Navan councillors say bollards would enable cycle route and save historic walls

— Councillors suggest bollards and motoring detour to save wall.
— Public consultation re-started after error in process.

Two local councillors in Navan have suggested using bollards and diverting traffic to enable a cycle route in the town while saving trees and a historic wall.

The project has been re-advertised for public consultation which is open for comment on or before 4pm on Thursday February 7, 2019 –details can be found at meath.ie.

The plans for the Athlumney to Trim Road Cycle and Pedestrian Scheme were reviewed on IrishCycle.com in November. Since then, there has been substantial local opposition to cutting down trees and interfering with the boundary wall of Athlumney Castle. The boundary wall was to be knocked and re-built further back to make space to accommodate including a one-way lane, a footpath and a contra-flow cycle path.

The campaign opposing the cutting down of the trees and moving the walls back even enlisted actor Pierce Brosnan who grew up in the area — the actor incidentally posted an image of the road to Instagram on a visit back to the town in March last year. According to a local newspaper, the Meath Chronicle, Brosnan wrote in an email of his affinity to the road, he added: “I’m not sure what help I can be from the beach at Malibu”.

Now, Sinn Féin councillors Eddie Fennessy and Sinead Burke have suggested restricting the road to only local access for motorists. Under this plan safe and segregated space for cycling and walking would be created not by widening the road but by stopping through motor traffic from crossing bridge over the railway.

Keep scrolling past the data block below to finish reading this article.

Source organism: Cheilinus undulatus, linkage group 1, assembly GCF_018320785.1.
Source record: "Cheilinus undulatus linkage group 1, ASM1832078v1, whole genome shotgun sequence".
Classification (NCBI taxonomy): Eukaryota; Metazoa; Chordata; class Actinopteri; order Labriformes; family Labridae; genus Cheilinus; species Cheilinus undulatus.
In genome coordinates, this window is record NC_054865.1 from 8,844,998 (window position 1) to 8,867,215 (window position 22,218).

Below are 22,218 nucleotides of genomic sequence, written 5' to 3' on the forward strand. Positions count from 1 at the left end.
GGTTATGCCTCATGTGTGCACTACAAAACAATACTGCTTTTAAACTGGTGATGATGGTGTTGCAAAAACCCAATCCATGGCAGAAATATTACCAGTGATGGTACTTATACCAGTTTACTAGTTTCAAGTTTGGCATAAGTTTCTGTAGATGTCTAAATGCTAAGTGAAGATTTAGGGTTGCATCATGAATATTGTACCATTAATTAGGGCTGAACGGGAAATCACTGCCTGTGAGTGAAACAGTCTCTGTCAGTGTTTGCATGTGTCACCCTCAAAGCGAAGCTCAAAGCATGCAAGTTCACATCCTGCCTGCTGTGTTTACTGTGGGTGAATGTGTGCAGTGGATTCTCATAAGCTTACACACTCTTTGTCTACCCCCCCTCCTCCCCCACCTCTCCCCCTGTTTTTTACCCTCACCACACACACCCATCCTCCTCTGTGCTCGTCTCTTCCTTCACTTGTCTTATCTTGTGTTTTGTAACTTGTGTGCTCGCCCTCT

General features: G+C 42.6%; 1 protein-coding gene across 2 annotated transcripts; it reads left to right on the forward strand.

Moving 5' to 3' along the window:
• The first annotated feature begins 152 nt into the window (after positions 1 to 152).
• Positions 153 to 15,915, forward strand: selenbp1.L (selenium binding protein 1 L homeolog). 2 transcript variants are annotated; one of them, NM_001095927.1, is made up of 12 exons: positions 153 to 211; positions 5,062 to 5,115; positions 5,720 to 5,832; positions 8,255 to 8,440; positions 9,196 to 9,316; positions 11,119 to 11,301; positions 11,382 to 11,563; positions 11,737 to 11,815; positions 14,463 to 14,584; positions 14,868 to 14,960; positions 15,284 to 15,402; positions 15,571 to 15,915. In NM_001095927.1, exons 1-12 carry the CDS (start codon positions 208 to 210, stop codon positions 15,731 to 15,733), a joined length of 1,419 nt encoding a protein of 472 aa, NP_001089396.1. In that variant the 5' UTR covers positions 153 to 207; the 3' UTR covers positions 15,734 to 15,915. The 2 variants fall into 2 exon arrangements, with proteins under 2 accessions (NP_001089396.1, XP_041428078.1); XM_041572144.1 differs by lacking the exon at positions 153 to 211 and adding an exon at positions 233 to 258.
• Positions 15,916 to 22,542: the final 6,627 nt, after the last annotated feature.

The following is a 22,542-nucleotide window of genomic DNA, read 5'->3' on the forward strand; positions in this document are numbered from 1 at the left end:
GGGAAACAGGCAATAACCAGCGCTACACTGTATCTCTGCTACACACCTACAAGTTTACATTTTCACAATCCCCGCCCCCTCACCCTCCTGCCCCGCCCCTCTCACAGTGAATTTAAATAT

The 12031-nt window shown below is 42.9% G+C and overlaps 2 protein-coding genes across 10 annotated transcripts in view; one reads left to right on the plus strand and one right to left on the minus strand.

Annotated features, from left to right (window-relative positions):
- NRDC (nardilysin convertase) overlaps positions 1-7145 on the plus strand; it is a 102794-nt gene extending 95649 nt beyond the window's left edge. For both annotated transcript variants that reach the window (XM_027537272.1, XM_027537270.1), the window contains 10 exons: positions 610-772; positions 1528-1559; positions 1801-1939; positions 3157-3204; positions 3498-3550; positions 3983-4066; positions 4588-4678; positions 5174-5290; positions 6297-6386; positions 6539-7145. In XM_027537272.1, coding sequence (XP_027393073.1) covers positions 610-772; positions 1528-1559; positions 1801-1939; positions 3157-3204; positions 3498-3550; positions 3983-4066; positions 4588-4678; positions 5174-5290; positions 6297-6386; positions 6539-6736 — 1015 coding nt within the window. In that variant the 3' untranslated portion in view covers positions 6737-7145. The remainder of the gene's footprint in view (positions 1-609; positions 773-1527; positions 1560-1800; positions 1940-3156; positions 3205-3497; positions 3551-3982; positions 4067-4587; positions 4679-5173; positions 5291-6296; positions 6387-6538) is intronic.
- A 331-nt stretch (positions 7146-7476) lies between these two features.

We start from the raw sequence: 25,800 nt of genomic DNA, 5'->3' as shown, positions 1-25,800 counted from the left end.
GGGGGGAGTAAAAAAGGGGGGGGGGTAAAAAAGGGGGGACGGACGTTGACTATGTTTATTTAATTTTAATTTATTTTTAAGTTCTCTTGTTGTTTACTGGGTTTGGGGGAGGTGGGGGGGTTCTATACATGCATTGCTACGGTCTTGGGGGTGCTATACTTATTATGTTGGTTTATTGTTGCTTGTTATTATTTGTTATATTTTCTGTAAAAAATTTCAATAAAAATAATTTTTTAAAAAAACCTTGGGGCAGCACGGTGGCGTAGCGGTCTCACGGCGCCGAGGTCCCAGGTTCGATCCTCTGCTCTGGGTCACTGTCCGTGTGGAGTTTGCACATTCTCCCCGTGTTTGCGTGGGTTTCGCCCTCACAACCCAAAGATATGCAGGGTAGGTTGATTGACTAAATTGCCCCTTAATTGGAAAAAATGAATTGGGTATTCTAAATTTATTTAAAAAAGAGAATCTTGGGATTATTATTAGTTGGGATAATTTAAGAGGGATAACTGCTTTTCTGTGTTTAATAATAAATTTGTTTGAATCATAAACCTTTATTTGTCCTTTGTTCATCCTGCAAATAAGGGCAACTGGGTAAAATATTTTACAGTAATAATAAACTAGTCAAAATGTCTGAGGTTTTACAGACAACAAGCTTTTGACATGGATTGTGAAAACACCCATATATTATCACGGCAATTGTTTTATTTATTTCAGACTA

Such bollards and motorist detours are controversial at first but often gain wider public support, as happened in Drumcondra in Dublin last year.

In a Facebook post last month, the councillors said: “Having consulted extensively with Meath County Council, the Navan Historical Society and the local Athlumney campaign group, Cllr’s Eddie Fennessy & Sinead Burke have decided to oppose the Athlumney to Trim Road Cycle and Pedestrian Scheme. We feel the current plan does not give due consideration to preserving the historical integrity of Athlumney. We will make the following submission when the planning process begins.”

The councillors said that the current plan would affect the historical integrity of the area around Athlumney Castle and Violet Hill House.

The two councillors said: “Sinn Féin propose that Meath County Council, in order to preserve the historical integrity of Athlumney Castle and its environs, adopt the following change to their plan; Closure of the road by retractable bollards to vehicular traffic from the railway bridge to the junction at the front outer wall of Athlumney Castle. This will negate the need to demolish the two walls in question and allow for the creation of a two-lane cycle track along the existing road.”

They added: “We discussed our submission with council during an onsite visit to Athlumney this morning. They informed us that a similar submission was made in 2016, it was rejected on the grounds that ‘issues of Anti-social behaviour were prevalent in the area and residents felt safer with cars using the road’. We feel this issue has been dealt with sufficiently under the new plan, which will see high spec CCTV camera’s with motion sensors erected, one at the bridge and another at the junction at the front of the castle.”

There has been mixed views among objectors to the cycle route — one admin of the Facebook group “Save Old Athlumney Castle Wall and 22 of Navan’s Oldest Trees” said he would be personally against the idea because of the effect it would have on motorists at peak times and made it worse for cyclists on other roads, but said that this was not a group position and they would not comment as a group until the council firms up the plan. No other admin replied to a request to do so.

The councillors posted the following image on Facebook:

I am editor of IrishCycle.com and have reported on and commented on cycling in Ireland for over a decade. My background is in journalism -- I have a BA in Journalism from DCU and HDip in Print Journalism from BCFE. I wrote about cycling for national newspapers, and then started CyclingInDublin.com for overflow stories. Later the website was re-branded to reflect a more national focus.

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